Approximate length = 1.8 miles
Estimated walking time = 2 hours
Begin your tour at the Downtown Crossing stop on the Red and Orange subway lines. At street level in the entry to Filene’s Basement department store, you’ll see a pavement marking that declares this spot to be the Hub of the Universe, one of Boston’s many nicknames. The moniker is derived from an earlier version coined by poet Oliver Wendell Holmes, who dubbed Boston “Hub of the Solar System.”
Walk north on Winter Street to Tremont Street, which fronts Boston Common. Though it was not officially landscaped until Frederick Law Olmsted made it the anchor of Boston’s Emerald Necklace, this 50-acre plot is one of the oldest public green spaces in the country. British troops camped here during the War of Independence and the Common was the site of public hangings until 1817.
Walk north on Park Street, across the top of the Common, toward the Massachusetts State House. Completed in 1798, this gold-domed building is actually the Bay State’s second capitol. Designed by Charles Bulfinch, who also helped design the U.S. Capitol, the State House became a template for the design of most statehouses nationwide.
Walk west on Beacon Street and then make a right on Joy Street. Walk two blocks north to Pickney Street and then make a left. The George Middleton House, at No. 5-7, is the oldest African-American house still standing on Beacon Hill, which was the city’s first African-American neighborhood. Middleton fought in the War of Independence.
Walk back to Joy Street, make a left onto it and continue walking north. At No. 46 stands the Abiel Smith School, the first public school in the nation built for the education of African-American children, and behind it is the African American Meeting House. The oldest still-standing black church in America, it was an early gathering place for the abolitionist movement. William Lloyd Garrison founded the New England Anti-Slavery Society here in 1832 and Frederick Douglass gave an important speech here in 1860.
Return to Joy Street and continue walking north until you reach Cambridge Street. Make a right onto Cambridge, cross to the north side of Cambridge and start walking east. A few doors down, at No. 141, is the Harrison Gray Otis House. Built in 1796, it is actually the first of three homes for Otis, all of which were designed by Charles Bulfinch. Otis was politician and businessman who helped ensure that Boston was made the state capital and helped develop Beacon Hill.
Continue walking east on Cambridge Street for several blocks until you reach Sudbury Street. This is the beginning of Government Center. The area was originally called Scollay Square after William Scollay, a militiaman in the War for Independence who went on to become a prominent merchant in the square.
Scollay Square was the site of several quirky moments in Boston’s history. At No. 5½ Tremont Row, Josiah Johnson Hawes opened Boston’s first photography studio in the 1840s—at a time when Daguerreotypes were the main photographic medium. At No. 19 Tremont Row, on September 30, 1846, William Thomas Green Morton became the first dentist in history to give a patient anesthesia.
During the early 20th century, numerous vaudeville and burlesque theaters made their home in the area—which eventually attracted the attention of Boston’s vice squad. By the 1950s, the area was down on its luck and a prime target for redevelopment. The entire area was razed and, working with a master plan designed by architect I.M. Pei, FAIA, transformed into the seat of Boston’s municipal government. The proportions of the brick-clad plaza were loosely modeled after the historic St. Peter’s Square in Rome, but the City Hall building itself is a uniquely 20th-century creation. Designed by the Boston-area firm Kallman McKinnell and Knowles, the building typifies late-1960s Brutalism: a style of architecture marked by its use of muscular concrete forms.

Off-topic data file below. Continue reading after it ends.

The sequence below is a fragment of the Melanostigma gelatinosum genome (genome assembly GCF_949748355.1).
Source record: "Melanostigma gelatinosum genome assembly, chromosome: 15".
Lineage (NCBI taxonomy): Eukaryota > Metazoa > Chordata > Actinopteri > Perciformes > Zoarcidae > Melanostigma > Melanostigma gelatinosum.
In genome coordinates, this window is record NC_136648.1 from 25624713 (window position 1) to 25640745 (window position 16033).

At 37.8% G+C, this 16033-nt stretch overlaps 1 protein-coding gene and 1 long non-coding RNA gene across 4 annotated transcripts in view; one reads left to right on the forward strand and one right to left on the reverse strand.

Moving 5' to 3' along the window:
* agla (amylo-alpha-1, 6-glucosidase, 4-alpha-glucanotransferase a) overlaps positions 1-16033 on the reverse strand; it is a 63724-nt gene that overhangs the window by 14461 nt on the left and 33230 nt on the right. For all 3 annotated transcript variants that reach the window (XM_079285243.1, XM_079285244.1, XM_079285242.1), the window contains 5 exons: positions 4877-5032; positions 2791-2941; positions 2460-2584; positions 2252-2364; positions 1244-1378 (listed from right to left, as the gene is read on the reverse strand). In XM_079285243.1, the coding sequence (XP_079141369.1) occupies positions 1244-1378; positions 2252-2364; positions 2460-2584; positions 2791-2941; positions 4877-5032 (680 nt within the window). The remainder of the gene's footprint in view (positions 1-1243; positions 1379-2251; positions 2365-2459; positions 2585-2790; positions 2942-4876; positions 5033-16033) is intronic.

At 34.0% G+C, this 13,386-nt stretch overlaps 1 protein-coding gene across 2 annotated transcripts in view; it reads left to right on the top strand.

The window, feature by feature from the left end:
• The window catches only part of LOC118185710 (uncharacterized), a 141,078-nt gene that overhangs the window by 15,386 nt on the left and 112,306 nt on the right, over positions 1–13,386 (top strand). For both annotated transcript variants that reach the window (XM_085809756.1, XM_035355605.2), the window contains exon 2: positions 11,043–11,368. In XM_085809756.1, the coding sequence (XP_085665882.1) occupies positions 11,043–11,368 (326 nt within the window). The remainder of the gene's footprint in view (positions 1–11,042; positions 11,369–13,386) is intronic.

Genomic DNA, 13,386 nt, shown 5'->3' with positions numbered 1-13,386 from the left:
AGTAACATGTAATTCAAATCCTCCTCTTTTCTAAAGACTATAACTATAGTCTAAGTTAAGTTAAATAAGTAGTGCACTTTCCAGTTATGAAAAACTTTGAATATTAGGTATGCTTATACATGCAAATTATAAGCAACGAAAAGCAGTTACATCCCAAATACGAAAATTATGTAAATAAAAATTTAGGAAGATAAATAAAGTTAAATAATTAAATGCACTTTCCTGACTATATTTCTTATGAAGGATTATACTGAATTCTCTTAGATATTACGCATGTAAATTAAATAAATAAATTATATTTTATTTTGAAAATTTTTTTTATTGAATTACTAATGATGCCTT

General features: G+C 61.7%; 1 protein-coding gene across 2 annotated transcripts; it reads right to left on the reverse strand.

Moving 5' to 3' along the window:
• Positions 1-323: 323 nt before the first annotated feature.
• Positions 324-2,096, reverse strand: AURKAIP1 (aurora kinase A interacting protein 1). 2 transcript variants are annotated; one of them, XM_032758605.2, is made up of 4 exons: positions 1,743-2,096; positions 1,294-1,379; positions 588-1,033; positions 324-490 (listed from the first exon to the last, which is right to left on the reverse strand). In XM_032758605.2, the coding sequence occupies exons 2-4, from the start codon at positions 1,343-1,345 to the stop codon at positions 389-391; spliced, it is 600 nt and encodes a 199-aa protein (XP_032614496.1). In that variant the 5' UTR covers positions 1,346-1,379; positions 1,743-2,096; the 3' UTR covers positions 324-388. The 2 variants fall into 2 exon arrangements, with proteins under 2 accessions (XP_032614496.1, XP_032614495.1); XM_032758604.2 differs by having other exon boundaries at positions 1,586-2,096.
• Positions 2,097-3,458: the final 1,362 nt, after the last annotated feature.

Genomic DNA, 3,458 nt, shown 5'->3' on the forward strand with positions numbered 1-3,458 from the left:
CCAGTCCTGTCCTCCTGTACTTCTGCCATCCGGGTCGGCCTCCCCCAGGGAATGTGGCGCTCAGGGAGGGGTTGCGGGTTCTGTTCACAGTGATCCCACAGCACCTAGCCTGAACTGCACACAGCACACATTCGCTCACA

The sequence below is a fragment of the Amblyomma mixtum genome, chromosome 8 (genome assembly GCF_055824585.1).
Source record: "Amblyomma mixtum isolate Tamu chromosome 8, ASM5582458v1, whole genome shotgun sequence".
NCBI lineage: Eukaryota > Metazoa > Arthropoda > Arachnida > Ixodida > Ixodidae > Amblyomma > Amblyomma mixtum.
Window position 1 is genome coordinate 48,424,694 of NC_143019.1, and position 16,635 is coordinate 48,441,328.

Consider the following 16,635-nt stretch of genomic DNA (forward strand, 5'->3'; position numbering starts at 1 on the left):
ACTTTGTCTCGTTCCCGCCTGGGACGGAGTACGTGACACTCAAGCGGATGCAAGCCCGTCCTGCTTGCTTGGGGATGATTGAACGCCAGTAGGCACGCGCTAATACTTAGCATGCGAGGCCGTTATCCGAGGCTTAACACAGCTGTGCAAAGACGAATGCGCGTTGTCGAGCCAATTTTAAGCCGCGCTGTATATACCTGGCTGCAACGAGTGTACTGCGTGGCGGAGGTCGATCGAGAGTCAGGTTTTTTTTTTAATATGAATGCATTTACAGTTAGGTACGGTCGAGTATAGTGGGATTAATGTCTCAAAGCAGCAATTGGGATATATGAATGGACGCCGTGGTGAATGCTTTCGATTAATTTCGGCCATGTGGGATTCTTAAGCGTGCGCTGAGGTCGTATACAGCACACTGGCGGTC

Walk across the plaza on the north side of City Hall to Congress Street. Across the street is the New England Holocaust Memorial. Designed by architect Stanley Saitowitz, FAIA, and dedicated in 1995, its six glass towers represent the six Nazi death camps. They are inscribed by 6 million numbers, representing the 6 million slaughtered Jews.
Walk half a block south on Congress Street until you reach Faneuil Hall. Originally built in 1742, the building was redesigned and expanded by Charles Bulfinch in 1806. In the run up to the War of Independence, patriot Samuel Adams and others gave impassioned speeches here. Behind the building is Quincy Market, one of three long market buildings that originally served as Boston’s main market; in the 1970s, it was converted into an outdoor shopping mall.
Continue south on Congress Street. Ahead of you is the Boston Massacre Site. On March 5, 1770, a dispute between a British soldier and a wigmaker’s apprentice escalated into a scuffle during which British troops shot five colonists dead. To the left, on Court Street, is Massachusetts’s Old State House. Built in 1713—and decommissioned in 1798—it was here that the Declaration of Independence was first read publicly in Massachusetts on July 18, 1776.
Walk west on Court Street and take your first left on Washington Street. Walk one block south to the Old Meeting House. On December 16, 1773, colonists met here and decided to stage a protest against British tariffs on tea. Dressed as Native Americans, the colonists then walked to the waterfront where they sneaked onto a British ship and tossed tea chests overboard in an event dubbed the Boston Tea Party.
Walk one more block south and you’re back at the Hub of the Universe, Downtown Crossing.